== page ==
Planned Parenthood's lawsuit regarding the total abortion ban says that the legalities detailing the abortion exception are too vague and narrow, making it confusing for physicians to decide what and what isn't necessary while at the risk of going to jail.

They once again cite familial privacy, equal protection and due process as being reasons the ban violates the Idaho Constitution.

The third lawsuit

A third lawsuit was filed by Planned Parenthood on July 25, which declares the six-week abortion ban, HB 366, that passed the legislature in 2021 is also unconstitutional. It is also known as the Fetal Heartbeat Protection Act, which SB 1309 amended.

The six-week ban criminalizes the performance of an abortion after a “fetal heartbeat” has been detected, which lawmakers cited as six weeks. This established a different type of trigger law, which would make the ban go into effect in Idaho if a similar law was upheld by a higher court in another state.

This happened in Georgia on July 20. The state's law banning abortion after six weeks from 2019 is now able to take effect after a federal court of appeals upheld the ban.

Planned Parenthood again cited the six-week ban as unconstitutional. 

If the trigger ban is upheld, the six-week ban becomes moot.


The new Planned Parenthood clinic opening in Ontario, Oregon, right across the Idaho border, will not be finished until later in the year or even in 2023, Kristi Scdoris, the communications director for Planned Parenthood Columbia Willamette told KTVB.

The next closest clinic is in Walla Walla, Washington. This clinic provides abortion pills up to around 10 weeks, which is common for the abortion pill method. Their Kennewick, Washington location performs abortion procedures through 15 weeks and six days, according to Abortionfinder.org.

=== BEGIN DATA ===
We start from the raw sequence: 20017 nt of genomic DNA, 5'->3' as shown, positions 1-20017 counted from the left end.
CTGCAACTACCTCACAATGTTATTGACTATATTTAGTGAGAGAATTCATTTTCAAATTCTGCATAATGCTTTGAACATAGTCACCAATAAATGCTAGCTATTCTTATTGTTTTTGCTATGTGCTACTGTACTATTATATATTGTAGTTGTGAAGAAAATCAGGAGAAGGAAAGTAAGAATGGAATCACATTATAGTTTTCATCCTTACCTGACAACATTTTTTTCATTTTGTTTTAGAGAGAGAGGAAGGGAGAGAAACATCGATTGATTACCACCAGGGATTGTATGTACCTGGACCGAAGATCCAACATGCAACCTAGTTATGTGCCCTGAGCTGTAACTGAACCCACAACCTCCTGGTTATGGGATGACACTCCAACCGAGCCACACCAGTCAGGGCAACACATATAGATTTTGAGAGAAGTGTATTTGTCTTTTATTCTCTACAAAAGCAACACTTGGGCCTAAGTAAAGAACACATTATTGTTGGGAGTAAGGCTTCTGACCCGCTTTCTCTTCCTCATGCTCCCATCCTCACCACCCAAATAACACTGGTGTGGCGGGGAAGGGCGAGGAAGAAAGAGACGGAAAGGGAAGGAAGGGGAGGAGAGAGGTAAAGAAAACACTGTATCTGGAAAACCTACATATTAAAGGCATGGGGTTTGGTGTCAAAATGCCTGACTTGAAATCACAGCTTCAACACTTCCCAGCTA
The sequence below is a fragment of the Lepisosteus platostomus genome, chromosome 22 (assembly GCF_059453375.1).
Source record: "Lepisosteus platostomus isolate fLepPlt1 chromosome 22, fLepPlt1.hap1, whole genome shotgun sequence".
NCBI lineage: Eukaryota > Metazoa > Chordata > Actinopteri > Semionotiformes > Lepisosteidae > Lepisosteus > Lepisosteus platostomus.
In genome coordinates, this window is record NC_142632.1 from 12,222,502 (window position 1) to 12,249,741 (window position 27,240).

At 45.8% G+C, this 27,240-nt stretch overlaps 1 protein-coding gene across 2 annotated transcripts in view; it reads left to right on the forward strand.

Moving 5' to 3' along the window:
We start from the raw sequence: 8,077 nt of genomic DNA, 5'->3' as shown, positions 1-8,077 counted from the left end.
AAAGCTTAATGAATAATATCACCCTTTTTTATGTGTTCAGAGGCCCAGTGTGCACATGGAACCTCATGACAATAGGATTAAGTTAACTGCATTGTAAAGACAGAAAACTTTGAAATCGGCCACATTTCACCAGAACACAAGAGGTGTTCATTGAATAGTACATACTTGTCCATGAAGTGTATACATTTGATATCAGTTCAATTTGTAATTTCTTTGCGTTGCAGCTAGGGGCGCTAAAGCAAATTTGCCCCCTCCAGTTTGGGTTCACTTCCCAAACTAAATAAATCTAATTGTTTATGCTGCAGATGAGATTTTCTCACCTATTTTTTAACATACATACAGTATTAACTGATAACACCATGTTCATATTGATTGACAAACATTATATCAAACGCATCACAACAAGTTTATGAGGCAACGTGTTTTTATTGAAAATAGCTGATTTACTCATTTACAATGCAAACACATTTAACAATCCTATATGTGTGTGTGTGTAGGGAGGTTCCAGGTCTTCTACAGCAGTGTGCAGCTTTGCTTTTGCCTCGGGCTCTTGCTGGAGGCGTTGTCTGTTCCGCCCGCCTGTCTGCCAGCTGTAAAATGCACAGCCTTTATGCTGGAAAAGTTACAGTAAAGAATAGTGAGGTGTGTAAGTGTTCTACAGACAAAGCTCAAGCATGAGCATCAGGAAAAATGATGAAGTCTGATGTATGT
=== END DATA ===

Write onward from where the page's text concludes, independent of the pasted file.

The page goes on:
Walla Walla, Washington is 199 miles from Boise. Kennewick, Washington is 289 miles from Boise. These miles grow the farther East someone in Idaho lives from the state capital.

Bend, Oregon also has a clinic. 

Typically, it takes three or four weeks to develop a positive pregnancy test. That leaves nearly two weeks in Idaho for someone to figure out if they are pregnant and make the decision to seek an abortion.

Abortion scheduling with Planned Parenthood can also vary with call volume and amount of appointments.

If someone who is pregnant cannot schedule an abortion until a few weeks later due to a rise in appointments from the overturn of Roe, it will no longer be legal, and they will have to seek out care in another state. Additionally, with high call volume and scheduling an appointment farther in advance, they may be forced to receive the procedural abortion rather than the pill, which is only effective before 10 weeks and six days.

In a 3-2 vote on July 19, the Boise City Council established that the city will not divert additional resources for abortion.

"Investigations for the purpose of prosecuting abortion providers will not be prioritized, and additional resources or personnel will not be assigned," the resolution states.

Planned Parenthood will be continuing to provide abortion care until Aug. 25, according to previous reporting by KTVB.

In response to the leaked Supreme Court opinion on abortion, Planned Parenthood decided to close their Boise location to better distribute resources across the region.

The Boise location merged with an existing Meridian office, which currently provides both the abortion pill and the in-clinic procedure.

If abortions do become illegal on Aug. 25, the clinic will continue to provide as much care as they can that doesn't involve abortion.

 Idaho State Director for Planned Parenthood Alliance Advocates, Mistie DelliCarpini-Tolman, told KTVB in June that the organization will try to help Idahoans access abortion care, as well as additional care, regardless of the barriers they may face.

"So, hand-in-hand with our patients, (we will be) making sure they can get the access to care that they need out of state if they have to, and then come back to their home state in the communities that care for them in the places where they live and make sure they get the follow up care that they need," she said.